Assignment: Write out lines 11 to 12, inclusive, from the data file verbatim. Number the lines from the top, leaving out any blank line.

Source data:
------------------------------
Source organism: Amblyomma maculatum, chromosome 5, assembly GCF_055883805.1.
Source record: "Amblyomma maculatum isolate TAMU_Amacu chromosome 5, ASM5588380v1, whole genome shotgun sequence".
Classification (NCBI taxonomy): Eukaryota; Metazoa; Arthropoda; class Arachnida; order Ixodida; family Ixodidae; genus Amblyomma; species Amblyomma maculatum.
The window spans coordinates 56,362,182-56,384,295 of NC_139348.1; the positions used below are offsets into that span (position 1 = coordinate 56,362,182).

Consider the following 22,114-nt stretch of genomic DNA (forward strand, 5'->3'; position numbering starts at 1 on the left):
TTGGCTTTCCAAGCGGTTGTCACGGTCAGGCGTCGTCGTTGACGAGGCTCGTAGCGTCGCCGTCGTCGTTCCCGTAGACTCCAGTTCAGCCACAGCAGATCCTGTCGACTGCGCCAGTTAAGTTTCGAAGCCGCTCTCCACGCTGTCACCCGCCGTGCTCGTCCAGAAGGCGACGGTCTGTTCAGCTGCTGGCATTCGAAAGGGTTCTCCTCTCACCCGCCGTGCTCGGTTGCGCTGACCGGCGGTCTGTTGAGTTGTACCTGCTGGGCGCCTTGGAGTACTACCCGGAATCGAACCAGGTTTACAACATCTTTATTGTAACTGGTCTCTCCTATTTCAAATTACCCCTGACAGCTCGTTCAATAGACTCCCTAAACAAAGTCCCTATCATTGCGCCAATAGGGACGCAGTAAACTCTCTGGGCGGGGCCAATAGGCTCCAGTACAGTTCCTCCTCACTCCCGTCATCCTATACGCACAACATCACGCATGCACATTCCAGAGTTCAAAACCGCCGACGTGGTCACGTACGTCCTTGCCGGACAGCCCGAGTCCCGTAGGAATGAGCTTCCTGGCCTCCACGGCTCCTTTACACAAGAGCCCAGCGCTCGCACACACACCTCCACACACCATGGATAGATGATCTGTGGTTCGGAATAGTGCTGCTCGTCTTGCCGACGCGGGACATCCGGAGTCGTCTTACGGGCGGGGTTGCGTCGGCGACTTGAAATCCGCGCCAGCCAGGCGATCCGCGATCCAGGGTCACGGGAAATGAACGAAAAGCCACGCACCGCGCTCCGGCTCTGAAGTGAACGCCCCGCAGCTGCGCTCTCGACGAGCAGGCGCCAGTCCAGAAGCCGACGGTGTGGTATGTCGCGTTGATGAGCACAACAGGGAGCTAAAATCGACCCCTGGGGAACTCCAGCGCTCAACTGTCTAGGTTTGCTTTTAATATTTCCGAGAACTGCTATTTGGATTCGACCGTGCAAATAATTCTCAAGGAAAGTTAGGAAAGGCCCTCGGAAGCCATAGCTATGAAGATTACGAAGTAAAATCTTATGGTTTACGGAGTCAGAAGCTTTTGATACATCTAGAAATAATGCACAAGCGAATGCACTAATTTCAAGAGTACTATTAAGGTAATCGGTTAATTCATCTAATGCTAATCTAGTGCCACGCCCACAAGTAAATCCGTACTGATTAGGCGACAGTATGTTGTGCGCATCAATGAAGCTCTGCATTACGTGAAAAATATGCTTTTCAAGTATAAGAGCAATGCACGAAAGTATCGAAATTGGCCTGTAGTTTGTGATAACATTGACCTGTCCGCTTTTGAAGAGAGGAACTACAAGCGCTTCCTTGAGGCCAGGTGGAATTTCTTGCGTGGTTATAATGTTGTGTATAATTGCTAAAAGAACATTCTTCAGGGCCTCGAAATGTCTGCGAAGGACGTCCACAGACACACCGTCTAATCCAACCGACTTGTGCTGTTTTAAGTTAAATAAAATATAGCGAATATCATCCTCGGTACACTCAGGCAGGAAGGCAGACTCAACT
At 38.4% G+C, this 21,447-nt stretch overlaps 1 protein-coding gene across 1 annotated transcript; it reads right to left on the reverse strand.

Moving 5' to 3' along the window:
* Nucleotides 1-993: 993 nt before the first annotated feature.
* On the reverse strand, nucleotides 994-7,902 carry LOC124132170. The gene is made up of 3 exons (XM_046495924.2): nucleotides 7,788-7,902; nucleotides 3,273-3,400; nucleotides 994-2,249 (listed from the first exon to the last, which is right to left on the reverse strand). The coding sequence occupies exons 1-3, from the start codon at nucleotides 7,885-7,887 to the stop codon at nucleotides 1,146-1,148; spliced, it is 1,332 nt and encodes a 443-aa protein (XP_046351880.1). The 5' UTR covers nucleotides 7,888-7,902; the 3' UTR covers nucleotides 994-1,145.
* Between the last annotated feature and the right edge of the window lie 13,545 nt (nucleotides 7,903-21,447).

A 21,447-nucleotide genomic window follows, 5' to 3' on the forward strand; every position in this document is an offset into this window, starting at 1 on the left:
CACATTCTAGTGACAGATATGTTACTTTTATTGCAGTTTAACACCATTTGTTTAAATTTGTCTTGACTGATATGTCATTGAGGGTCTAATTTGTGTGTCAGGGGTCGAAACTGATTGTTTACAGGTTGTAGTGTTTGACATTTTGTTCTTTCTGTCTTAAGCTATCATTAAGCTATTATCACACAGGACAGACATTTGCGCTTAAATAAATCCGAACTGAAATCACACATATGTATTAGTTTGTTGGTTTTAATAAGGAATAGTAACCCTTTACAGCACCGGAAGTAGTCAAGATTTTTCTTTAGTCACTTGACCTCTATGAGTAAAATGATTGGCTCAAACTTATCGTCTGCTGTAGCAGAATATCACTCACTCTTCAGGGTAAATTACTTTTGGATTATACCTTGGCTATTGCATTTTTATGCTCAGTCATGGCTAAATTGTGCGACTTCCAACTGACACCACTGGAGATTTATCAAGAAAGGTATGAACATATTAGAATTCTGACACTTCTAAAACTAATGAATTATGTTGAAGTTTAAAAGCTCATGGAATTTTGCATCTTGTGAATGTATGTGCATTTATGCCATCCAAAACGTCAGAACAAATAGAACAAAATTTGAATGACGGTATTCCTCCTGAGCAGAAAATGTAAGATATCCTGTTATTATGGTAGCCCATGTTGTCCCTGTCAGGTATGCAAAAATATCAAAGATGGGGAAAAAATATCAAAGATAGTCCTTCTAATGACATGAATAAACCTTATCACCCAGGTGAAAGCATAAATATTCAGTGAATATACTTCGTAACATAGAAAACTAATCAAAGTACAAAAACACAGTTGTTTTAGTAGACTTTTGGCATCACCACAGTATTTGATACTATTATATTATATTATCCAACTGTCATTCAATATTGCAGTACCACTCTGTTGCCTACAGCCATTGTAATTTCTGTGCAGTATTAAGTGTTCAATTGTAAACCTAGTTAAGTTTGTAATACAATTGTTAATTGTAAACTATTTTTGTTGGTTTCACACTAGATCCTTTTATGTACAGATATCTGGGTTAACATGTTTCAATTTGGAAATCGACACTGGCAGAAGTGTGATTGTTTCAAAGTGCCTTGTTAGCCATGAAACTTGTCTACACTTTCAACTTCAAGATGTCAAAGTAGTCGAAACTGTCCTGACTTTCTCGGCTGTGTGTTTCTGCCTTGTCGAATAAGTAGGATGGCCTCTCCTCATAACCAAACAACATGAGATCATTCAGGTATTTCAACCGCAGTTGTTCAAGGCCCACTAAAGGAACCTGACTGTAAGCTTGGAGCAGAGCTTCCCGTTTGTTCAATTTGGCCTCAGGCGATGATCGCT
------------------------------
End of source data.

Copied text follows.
* Between the last annotated feature and the right edge of the window lie 13,545 nt (nucleotides 7,903-21,447).

A 21,447-nucleotide genomic window follows, 5' to 3' on the forward strand; every position in this document is an offset into this window, starting at 1 on the left: